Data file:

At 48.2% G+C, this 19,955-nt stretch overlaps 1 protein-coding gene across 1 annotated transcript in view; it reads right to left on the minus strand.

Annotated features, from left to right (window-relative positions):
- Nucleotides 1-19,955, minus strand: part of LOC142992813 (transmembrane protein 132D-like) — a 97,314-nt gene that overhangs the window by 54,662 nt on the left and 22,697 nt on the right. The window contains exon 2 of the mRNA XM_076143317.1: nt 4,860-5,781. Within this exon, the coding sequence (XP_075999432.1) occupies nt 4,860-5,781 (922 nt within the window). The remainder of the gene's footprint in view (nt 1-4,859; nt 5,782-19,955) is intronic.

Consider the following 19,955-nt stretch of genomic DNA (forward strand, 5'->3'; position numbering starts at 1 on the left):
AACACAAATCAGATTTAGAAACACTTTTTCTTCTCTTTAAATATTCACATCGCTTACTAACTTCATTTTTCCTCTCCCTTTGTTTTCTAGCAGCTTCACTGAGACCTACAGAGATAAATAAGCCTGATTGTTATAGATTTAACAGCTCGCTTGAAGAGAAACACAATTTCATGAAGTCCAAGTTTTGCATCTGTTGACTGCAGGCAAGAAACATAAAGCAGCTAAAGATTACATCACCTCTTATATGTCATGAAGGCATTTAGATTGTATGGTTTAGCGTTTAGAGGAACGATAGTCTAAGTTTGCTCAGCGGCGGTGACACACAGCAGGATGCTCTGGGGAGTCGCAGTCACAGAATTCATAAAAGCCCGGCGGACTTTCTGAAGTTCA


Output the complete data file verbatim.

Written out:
At 48.2% G+C, this 19,955-nt stretch overlaps 1 protein-coding gene across 1 annotated transcript in view; it reads right to left on the minus strand.

Annotated features, from left to right (window-relative positions):
- Nucleotides 1-19,955, minus strand: part of LOC142992813 (transmembrane protein 132D-like) — a 97,314-nt gene that overhangs the window by 54,662 nt on the left and 22,697 nt on the right. The window contains exon 2 of the mRNA XM_076143317.1: nt 4,860-5,781. Within this exon, the coding sequence (XP_075999432.1) occupies nt 4,860-5,781 (922 nt within the window). The remainder of the gene's footprint in view (nt 1-4,859; nt 5,782-19,955) is intronic.

Consider the following 19,955-nt stretch of genomic DNA (forward strand, 5'->3'; position numbering starts at 1 on the left):
AACACAAATCAGATTTAGAAACACTTTTTCTTCTCTTTAAATATTCACATCGCTTACTAACTTCATTTTTCCTCTCCCTTTGTTTTCTAGCAGCTTCACTGAGACCTACAGAGATAAATAAGCCTGATTGTTATAGATTTAACAGCTCGCTTGAAGAGAAACACAATTTCATGAAGTCCAAGTTTTGCATCTGTTGACTGCAGGCAAGAAACATAAAGCAGCTAAAGATTACATCACCTCTTATATGTCATGAAGGCATTTAGATTGTATGGTTTAGCGTTTAGAGGAACGATAGTCTAAGTTTGCTCAGCGGCGGTGACACACAGCAGGATGCTCTGGGGAGTCGCAGTCACAGAATTCATAAAAGCCCGGCGGACTTTCTGAAGTTCA